When pressed, legislators that support this policy try to justify their position by claiming that the taxpayers should not subsidize drug addiction. But taxpayers pay for much more than just welfare. Some of their money goes towards paying their legislators’ salaries. Wouldn’t this same rationale justify drug testing legislators? This has been the tactic of many Democratic state legislators to thwart Republican efforts to test welfare applicants. In fact, a Republican State representative in the Indiana General Assembly recently pulled a bill after another representative amended it to include drug testing for legislators. The bill was reintroduced and passed by the Indiana General Assembly the following week, which included a section requiring legislators to submit to random drug tests. Missouri and Tennessee currently have bills that would require legislators to submit to drug tests. These were introduced in reaction to a slew of bills aimed at requiring drug tests on different areas of the population. It seems that the legislators who want to drug test the poor aren’t really convinced of the merits of the program when applied to themselves.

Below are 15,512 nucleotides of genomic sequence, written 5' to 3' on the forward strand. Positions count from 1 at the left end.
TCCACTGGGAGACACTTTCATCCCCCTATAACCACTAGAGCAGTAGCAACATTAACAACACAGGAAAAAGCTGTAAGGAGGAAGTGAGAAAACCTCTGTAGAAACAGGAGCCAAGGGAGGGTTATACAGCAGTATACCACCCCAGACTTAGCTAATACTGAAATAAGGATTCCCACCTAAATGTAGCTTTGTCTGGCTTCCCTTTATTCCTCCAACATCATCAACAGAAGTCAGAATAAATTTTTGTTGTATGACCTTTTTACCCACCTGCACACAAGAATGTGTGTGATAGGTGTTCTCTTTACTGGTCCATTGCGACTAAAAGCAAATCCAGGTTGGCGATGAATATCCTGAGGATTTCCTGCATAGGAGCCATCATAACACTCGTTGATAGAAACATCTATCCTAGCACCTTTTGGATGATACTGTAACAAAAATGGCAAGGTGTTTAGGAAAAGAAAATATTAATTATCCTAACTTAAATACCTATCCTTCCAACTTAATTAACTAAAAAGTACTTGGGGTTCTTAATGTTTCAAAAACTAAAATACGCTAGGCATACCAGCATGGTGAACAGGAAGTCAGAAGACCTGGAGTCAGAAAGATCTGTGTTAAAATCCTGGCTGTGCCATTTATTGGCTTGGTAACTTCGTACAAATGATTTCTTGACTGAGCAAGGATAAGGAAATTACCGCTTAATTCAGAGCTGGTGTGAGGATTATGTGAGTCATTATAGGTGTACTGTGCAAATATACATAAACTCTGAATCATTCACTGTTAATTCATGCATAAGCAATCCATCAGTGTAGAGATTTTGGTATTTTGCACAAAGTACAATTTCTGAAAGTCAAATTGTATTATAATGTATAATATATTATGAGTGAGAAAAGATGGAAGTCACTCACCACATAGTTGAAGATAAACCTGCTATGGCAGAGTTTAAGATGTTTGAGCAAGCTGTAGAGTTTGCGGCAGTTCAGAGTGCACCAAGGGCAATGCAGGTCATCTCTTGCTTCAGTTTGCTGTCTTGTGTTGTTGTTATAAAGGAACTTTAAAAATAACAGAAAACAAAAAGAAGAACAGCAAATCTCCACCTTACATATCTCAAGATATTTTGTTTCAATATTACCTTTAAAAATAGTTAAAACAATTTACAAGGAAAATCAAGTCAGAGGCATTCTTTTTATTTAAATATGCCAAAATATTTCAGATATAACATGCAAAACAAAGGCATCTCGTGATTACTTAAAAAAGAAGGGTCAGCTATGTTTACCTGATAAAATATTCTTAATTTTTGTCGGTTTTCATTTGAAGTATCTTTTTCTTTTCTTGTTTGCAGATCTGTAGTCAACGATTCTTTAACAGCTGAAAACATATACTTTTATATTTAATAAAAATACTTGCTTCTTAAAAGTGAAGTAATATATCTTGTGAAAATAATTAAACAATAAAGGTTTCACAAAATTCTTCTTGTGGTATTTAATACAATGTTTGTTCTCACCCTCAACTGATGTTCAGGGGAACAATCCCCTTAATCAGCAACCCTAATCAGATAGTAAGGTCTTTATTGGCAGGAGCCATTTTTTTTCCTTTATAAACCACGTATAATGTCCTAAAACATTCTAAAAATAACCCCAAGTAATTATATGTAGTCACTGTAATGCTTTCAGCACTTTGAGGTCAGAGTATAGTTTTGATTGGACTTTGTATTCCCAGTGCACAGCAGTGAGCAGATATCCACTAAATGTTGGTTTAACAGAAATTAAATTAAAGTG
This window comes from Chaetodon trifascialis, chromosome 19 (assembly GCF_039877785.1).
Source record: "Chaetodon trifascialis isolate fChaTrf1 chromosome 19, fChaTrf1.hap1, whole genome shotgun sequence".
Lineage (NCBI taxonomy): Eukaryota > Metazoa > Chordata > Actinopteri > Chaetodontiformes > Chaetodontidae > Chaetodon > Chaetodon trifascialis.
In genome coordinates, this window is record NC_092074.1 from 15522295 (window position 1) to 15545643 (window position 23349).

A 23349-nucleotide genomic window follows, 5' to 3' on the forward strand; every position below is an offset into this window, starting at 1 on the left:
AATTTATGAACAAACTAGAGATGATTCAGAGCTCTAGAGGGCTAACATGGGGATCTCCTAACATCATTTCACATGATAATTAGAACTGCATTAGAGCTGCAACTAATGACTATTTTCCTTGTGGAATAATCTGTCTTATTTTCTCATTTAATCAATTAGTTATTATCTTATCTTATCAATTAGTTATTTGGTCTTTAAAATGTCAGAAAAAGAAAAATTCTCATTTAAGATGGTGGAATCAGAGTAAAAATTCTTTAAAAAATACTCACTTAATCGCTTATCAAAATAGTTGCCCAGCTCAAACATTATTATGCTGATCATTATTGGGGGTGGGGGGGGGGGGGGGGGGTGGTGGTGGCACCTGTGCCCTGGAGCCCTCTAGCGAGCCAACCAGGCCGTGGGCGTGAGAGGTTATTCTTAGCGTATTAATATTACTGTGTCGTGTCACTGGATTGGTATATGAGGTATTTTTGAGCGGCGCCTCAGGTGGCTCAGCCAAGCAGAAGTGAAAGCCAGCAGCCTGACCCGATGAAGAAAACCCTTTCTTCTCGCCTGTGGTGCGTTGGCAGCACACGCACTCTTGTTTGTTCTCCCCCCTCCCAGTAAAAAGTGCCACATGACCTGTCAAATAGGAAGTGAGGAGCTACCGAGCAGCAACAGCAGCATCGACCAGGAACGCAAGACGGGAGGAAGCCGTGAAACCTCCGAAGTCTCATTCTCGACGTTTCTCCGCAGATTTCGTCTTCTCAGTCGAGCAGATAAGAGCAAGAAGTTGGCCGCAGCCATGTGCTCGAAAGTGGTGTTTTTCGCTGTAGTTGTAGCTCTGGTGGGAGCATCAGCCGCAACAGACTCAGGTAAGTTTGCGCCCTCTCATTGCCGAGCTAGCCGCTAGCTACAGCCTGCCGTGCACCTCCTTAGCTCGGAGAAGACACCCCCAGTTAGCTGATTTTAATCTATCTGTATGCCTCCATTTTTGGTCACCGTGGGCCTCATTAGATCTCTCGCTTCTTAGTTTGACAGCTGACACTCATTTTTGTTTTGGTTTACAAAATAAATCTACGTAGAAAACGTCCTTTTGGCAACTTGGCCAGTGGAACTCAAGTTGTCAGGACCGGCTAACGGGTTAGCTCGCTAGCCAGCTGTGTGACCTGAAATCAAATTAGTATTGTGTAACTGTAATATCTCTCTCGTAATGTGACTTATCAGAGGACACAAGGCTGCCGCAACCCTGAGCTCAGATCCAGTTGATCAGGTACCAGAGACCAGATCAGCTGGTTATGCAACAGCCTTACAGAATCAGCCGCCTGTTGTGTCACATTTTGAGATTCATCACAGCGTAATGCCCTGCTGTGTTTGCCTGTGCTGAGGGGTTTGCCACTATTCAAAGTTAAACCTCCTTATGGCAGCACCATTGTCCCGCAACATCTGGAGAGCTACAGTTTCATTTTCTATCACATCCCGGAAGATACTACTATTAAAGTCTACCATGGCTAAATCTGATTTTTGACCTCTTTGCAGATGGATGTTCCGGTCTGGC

Hopefully, state politicians will come to their senses as knowledge about the failure of Florida’s policy becomes more well-known. But given this country’s track record on drug policy, I wouldn’t recommend holding your breath.

    To see a hilarious summary of Florida’s drug-test-the-poor policy, watch this Daily Show clip, which includes Florida State Representative Scott Plakon’s and Governor Rick Scott’s reactions to being asked to take a drug test.

    72 responses to “Florida’s Drug-Testing of the Poor Proves a Failure, but Some States Still Want to Follow their Example”

    1. Anonymous says:

      Will alcohol be on the list of drugs tested?

    2. Herbert Boone says:

      What about tobacco it has been proven to kill?

    3. Jim says:

      The war on terror has apparently failed. Parts of “government” are still terrorizing its own citizenry.

      And over the *safest medicine known to man.*

      It is an absurdity, a travesty in this day and age.

    4. Jose says: